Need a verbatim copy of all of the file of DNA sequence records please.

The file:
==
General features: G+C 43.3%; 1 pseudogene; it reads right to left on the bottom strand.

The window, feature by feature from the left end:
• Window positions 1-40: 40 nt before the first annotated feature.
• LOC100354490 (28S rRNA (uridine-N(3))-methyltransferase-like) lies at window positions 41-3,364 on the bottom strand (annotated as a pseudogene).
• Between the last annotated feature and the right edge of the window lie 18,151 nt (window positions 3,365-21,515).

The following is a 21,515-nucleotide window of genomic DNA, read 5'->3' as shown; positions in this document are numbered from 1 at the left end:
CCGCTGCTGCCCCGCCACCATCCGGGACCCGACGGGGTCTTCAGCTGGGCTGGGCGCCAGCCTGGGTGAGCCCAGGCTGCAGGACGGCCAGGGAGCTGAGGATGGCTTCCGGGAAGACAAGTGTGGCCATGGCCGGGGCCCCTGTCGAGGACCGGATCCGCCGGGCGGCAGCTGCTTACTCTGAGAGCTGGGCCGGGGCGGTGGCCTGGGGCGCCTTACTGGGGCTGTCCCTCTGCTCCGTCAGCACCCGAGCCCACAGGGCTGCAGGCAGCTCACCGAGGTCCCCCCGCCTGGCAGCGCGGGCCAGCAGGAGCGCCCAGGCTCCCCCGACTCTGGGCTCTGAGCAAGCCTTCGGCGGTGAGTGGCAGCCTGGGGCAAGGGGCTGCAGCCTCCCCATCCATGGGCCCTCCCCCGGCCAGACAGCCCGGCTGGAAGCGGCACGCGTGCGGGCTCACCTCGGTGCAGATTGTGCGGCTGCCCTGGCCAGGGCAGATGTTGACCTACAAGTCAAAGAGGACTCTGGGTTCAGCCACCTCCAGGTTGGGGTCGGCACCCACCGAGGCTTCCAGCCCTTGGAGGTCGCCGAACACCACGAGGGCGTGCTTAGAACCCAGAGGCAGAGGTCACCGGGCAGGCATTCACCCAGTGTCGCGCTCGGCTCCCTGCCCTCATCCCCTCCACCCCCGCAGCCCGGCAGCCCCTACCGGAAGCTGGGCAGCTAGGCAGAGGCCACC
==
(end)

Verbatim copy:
General features: G+C 43.3%; 1 pseudogene; it reads right to left on the bottom strand.

The window, feature by feature from the left end:
• Window positions 1-40: 40 nt before the first annotated feature.
• LOC100354490 (28S rRNA (uridine-N(3))-methyltransferase-like) lies at window positions 41-3,364 on the bottom strand (annotated as a pseudogene).
• Between the last annotated feature and the right edge of the window lie 18,151 nt (window positions 3,365-21,515).

The following is a 21,515-nucleotide window of genomic DNA, read 5'->3' as shown; positions in this document are numbered from 1 at the left end:
CCGCTGCTGCCCCGCCACCATCCGGGACCCGACGGGGTCTTCAGCTGGGCTGGGCGCCAGCCTGGGTGAGCCCAGGCTGCAGGACGGCCAGGGAGCTGAGGATGGCTTCCGGGAAGACAAGTGTGGCCATGGCCGGGGCCCCTGTCGAGGACCGGATCCGCCGGGCGGCAGCTGCTTACTCTGAGAGCTGGGCCGGGGCGGTGGCCTGGGGCGCCTTACTGGGGCTGTCCCTCTGCTCCGTCAGCACCCGAGCCCACAGGGCTGCAGGCAGCTCACCGAGGTCCCCCCGCCTGGCAGCGCGGGCCAGCAGGAGCGCCCAGGCTCCCCCGACTCTGGGCTCTGAGCAAGCCTTCGGCGGTGAGTGGCAGCCTGGGGCAAGGGGCTGCAGCCTCCCCATCCATGGGCCCTCCCCCGGCCAGACAGCCCGGCTGGAAGCGGCACGCGTGCGGGCTCACCTCGGTGCAGATTGTGCGGCTGCCCTGGCCAGGGCAGATGTTGACCTACAAGTCAAAGAGGACTCTGGGTTCAGCCACCTCCAGGTTGGGGTCGGCACCCACCGAGGCTTCCAGCCCTTGGAGGTCGCCGAACACCACGAGGGCGTGCTTAGAACCCAGAGGCAGAGGTCACCGGGCAGGCATTCACCCAGTGTCGCGCTCGGCTCCCTGCCCTCATCCCCTCCACCCCCGCAGCCCGGCAGCCCCTACCGGAAGCTGGGCAGCTAGGCAGAGGCCACC